Andrew Johnson: A Study in Courage

By Lloyd Paul Stryker | Go to book overview

XX
JOHNSON COMPLETES HIS WORK IN TENNESSEE

LET us turn back to Tennessee and observe Andrew Johnson in his final healing work of reconstruction. Four days after the Presidential election, a call was issued for a state convention to be held on December 19th, at Nashville.1 A good many events were to occur between those dates,--events of vital moment, not to Tennessee alone, but to the United States as well.

The unhappy residents of his state had no reason to doubt that a war was going on throughout 1864. When in November, Hood led the remnant of his Confederate army westward to Decatur, Alabama, he hoped to frighten Sherman back to Nashville.2 Something must be done--there was to be no repetition of 1862, when Buell left Andrew Johnson to defend the capital almost with his bare hands! General George Henry Thomas was a Virginian who remained loyal to the United States. He was a gallant Union officer.3 As Hood approached, Sherman detached Thomas with 60,000 veterans and sent him to defend the capital.4 He was a good man to send! Johnson was glad to have him come! They had much in common, these two Southerners who had remained loyal to the Union!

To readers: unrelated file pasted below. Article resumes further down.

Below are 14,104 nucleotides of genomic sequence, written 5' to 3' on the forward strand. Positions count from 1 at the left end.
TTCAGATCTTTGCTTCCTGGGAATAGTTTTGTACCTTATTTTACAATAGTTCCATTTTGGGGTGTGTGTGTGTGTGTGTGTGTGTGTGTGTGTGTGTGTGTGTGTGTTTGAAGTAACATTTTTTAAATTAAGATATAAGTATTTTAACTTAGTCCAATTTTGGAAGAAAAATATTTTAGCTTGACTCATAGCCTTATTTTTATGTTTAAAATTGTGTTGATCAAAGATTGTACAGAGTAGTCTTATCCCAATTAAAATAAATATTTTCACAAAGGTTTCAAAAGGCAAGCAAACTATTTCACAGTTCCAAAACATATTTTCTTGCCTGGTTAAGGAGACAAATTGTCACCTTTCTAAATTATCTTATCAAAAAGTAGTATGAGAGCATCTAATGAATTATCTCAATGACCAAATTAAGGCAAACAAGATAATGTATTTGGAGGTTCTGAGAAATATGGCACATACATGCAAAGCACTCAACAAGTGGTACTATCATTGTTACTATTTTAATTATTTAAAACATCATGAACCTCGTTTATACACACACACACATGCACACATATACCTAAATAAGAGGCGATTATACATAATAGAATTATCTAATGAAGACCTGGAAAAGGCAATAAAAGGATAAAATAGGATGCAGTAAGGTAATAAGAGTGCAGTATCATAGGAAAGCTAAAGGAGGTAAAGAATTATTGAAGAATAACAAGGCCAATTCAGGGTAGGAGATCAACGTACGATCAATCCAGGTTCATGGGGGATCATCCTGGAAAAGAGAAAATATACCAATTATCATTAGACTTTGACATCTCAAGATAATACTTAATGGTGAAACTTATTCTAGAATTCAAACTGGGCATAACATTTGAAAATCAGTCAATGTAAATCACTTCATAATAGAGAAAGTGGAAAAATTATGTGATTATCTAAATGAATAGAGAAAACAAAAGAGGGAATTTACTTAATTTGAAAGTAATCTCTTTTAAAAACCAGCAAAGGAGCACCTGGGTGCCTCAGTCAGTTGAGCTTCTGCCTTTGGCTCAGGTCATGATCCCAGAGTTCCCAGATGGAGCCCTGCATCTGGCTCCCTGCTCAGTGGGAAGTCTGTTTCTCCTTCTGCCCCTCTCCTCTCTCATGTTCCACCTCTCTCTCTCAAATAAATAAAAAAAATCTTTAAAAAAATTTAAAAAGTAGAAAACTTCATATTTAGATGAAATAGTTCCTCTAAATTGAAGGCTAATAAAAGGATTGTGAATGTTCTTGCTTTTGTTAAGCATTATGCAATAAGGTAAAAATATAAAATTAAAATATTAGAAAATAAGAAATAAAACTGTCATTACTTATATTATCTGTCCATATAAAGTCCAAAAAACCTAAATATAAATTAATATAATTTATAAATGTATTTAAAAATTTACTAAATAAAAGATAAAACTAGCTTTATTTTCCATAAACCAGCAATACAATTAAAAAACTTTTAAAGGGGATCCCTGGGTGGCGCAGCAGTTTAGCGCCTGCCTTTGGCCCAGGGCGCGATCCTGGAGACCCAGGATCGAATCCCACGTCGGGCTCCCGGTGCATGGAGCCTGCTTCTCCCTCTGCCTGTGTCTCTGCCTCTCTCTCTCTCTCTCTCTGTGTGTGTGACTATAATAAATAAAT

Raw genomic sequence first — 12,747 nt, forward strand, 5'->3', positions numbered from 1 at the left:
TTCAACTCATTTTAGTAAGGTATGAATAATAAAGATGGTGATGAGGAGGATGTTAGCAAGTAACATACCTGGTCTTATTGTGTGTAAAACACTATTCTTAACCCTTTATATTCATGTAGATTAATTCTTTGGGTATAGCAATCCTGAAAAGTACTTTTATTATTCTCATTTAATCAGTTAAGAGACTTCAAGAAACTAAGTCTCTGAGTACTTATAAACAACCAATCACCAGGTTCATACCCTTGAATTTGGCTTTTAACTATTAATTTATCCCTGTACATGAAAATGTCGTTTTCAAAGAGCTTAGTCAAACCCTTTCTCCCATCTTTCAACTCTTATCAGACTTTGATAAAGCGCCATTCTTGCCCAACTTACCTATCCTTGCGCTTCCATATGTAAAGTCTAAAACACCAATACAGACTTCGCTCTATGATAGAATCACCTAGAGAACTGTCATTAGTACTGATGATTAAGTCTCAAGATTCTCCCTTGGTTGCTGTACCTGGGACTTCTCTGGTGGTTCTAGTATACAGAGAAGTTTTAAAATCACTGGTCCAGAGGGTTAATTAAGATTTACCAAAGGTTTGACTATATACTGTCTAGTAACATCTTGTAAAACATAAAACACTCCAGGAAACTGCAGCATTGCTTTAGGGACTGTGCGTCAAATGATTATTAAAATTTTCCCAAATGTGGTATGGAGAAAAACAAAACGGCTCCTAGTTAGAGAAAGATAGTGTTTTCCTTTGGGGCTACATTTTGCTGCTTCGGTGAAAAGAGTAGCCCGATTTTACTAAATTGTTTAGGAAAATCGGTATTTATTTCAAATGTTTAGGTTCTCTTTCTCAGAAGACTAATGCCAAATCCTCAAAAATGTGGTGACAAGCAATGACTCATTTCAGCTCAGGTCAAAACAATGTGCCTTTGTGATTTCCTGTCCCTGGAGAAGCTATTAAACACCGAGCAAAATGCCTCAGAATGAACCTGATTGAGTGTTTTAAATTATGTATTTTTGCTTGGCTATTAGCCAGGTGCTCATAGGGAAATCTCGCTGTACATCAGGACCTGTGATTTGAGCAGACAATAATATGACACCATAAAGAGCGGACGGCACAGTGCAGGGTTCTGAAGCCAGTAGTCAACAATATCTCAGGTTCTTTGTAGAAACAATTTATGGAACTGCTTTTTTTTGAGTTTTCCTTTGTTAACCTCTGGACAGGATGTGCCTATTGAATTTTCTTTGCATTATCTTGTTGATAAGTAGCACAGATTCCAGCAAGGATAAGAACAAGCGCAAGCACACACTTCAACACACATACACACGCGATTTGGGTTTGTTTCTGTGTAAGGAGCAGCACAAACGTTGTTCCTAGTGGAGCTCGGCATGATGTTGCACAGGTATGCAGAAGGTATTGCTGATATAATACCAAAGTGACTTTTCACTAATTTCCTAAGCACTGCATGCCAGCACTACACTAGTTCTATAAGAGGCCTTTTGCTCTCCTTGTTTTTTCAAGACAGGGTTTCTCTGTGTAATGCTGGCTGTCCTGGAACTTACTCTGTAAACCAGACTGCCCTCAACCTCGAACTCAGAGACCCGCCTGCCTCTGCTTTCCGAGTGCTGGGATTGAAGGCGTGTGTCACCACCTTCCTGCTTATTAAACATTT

On December 15th, Thomas destroyed Hood's army.5 At last in Tennessee the work of reconstruction could proceed. The Convention called for December 19th had been postponed until January 9th, 1865, because of Hood's invasion. It met at Nashville on that day,6 and three days later Andrew Johnson appeared before the delegates.7 The stage was set for him, and without difficulty he filled the leading rôle.8 Under his leadership, amendments to the state constitution abolishing slavery were submitted to the people, and the ordinance of secession was repealed.9

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